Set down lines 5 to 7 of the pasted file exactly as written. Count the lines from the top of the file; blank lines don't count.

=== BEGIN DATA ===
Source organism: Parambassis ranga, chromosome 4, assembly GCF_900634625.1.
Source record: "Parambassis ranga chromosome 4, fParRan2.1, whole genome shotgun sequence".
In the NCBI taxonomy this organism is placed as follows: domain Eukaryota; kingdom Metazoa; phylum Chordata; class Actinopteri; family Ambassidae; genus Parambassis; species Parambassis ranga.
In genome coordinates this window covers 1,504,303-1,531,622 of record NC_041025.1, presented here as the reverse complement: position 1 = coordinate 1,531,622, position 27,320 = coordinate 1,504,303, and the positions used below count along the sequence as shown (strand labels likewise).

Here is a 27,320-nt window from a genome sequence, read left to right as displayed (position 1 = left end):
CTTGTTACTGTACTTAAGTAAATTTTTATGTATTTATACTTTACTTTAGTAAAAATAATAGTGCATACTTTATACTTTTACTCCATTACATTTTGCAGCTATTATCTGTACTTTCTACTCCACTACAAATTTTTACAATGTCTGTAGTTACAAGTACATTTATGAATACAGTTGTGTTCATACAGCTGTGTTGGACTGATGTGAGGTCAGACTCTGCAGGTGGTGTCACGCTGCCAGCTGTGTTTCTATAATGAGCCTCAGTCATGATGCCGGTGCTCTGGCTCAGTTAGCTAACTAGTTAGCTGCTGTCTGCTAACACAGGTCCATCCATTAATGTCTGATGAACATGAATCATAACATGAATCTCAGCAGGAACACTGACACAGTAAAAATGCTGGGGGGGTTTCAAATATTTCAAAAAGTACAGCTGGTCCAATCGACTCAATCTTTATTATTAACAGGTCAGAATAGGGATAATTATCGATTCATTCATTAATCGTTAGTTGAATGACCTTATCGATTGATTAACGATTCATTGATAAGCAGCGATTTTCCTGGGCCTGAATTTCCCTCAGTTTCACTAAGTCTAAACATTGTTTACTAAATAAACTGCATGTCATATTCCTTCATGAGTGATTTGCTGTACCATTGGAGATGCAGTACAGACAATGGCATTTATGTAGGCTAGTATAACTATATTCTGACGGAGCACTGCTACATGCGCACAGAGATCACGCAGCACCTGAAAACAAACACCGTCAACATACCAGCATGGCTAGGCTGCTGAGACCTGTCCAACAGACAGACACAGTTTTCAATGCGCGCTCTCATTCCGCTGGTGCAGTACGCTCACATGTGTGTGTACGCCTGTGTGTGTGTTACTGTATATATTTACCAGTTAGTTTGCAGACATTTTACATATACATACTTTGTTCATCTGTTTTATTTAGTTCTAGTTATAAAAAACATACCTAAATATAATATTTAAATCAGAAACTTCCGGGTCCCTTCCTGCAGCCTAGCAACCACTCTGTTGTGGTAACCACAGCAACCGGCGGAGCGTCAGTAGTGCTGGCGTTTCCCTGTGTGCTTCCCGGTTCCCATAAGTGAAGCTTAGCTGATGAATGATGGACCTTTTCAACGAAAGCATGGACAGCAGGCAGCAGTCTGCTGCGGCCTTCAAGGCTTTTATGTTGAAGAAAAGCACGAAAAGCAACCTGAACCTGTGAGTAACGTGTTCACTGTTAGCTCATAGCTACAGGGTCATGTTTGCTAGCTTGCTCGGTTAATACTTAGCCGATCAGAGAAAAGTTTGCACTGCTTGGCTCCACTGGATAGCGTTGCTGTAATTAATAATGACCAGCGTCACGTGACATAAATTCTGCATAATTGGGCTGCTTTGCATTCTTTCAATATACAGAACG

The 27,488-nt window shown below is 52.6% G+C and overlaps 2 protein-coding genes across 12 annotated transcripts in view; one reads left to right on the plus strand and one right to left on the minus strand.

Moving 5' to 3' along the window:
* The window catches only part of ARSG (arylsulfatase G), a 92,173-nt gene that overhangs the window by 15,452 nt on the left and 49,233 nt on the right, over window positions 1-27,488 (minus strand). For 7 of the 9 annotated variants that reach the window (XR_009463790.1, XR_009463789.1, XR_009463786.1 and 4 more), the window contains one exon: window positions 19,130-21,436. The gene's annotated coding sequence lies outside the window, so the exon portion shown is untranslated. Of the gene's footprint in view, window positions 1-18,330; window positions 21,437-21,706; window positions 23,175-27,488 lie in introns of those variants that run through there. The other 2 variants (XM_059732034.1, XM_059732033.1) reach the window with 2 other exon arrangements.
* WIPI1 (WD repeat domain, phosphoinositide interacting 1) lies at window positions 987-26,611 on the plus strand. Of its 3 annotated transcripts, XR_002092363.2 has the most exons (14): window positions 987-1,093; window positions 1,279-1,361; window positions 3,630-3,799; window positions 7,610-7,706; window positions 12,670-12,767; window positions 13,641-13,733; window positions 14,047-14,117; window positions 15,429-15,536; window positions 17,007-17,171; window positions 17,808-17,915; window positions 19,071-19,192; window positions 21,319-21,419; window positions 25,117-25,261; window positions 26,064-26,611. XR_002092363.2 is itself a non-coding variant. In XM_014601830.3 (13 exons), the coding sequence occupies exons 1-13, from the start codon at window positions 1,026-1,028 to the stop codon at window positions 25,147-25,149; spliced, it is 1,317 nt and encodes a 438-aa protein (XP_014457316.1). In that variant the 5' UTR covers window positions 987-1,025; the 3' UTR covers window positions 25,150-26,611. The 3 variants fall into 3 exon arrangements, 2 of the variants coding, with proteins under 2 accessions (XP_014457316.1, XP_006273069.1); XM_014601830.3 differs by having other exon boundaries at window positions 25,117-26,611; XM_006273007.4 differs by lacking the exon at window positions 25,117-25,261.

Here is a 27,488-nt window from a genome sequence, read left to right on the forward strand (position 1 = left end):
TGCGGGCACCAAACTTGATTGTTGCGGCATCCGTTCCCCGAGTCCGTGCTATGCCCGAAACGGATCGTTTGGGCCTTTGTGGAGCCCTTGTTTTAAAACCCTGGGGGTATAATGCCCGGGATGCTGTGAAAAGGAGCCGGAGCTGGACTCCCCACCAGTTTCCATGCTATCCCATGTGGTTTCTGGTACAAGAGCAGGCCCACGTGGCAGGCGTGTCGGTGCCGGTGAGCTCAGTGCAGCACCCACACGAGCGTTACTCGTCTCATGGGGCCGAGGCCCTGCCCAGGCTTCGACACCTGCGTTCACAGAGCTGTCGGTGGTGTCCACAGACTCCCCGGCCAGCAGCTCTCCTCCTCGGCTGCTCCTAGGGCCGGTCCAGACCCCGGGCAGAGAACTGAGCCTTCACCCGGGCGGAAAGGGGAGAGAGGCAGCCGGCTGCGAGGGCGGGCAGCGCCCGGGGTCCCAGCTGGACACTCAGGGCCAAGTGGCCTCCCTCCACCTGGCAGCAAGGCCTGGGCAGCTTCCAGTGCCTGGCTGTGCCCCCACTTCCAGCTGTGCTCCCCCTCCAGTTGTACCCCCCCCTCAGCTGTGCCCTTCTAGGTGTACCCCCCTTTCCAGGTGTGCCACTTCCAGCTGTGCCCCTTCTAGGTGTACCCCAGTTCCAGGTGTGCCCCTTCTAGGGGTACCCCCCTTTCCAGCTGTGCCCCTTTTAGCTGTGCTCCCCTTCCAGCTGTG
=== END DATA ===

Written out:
Here is a 27,320-nt window from a genome sequence, read left to right as displayed (position 1 = left end):
CTTGTTACTGTACTTAAGTAAATTTTTATGTATTTATACTTTACTTTAGTAAAAATAATAGTGCATACTTTATACTTTTACTCCATTACATTTTGCAGCTATTATCTGTACTTTCTACTCCACTACAAATTTTTACAATGTCTGTAGTTACAAGTACATTTATGAATACAGTTGTGTTCATACAGCTGTGTTGGACTGATGTGAGGTCAGACTCTGCAGGTGGTGTCACGCTGCCAGCTGTGTTTCTATAATGAGCCTCAGTCATGATGCCGGTGCTCTGGCTCAGTTAGCTAACTAGTTAGCTGCTGTCTGCTAACACAGGTCCATCCATTAATGTCTGATGAACATGAATCATAACATGAATCTCAGCAGGAACACTGACACAGTAAAAATGCTGGGGGGGTTTCAAATATTTCAAAAAGTACAGCTGGTCCAATCGACTCAATCTTTATTATTAACAGGTCAGAATAGGGATAATTATCGATTCATTCATTAATCGTTAGTTGAATGACCTTATCGATTGATTAACGATTCATTGATAAGCAGCGATTTTCCTGGGCCTGAATTTCCCTCAGTTTCACTAAGTCTAAACATTGTTTACTAAATAAACTGCATGTCATATTCCTTCATGAGTGATTTGCTGTACCATTGGAGATGCAGTACAGACAATGGCATTTATGTAGGCTAGTATAACTATATTCTGACGGAGCACTGCTACATGCGCACAGAGATCACGCAGCACCTGAAAACAAACACCGTCAACATACCAGCATGGCTAGGCTGCTGAGACCTGTCCAACAGACAGACACAGTTTTCAATGCGCGCTCTCATTCCGCTGGTGCAGTACGCTCACATGTGTGTGTACGCCTGTGTGTGTGTTACTGTATATATTTACCAGTTAGTTTGCAGACATTTTACATATACATACTTTGTTCATCTGTTTTATTTAGTTCTAGTTATAAAAAACATACCTAAATATAATATTTAAATCAGAAACTTCCGGGTCCCTTCCTGCAGCCTAGCAACCACTCTGTTGTGGTAACCACAGCAACCGGCGGAGCGTCAGTAGTGCTGGCGTTTCCCTGTGTGCTTCCCGGTTCCCATAAGTGAAGCTTAGCTGATGAATGATGGACCTTTTCAACGAAAGCATGGACAGCAGGCAGCAGTCTGCTGCGGCCTTCAAGGCTTTTATGTTGAAGAAAAGCACGAAAAGCAACCTGAACCTGTGAGTAACGTGTTCACTGTTAGCTCATAGCTACAGGGTCATGTTTGCTAGCTTGCTCGGTTAATACTTAGCCGATCAGAGAAAAGTTTGCACTGCTTGGCTCCACTGGATAGCGTTGCTGTAATTAATAATGACCAGCGTCACGTGACATAAATTCTGCATAATTGGGCTGCTTTGCATTCTTTCAATATACAGAACG

The 27,488-nt window shown below is 52.6% G+C and overlaps 2 protein-coding genes across 12 annotated transcripts in view; one reads left to right on the plus strand and one right to left on the minus strand.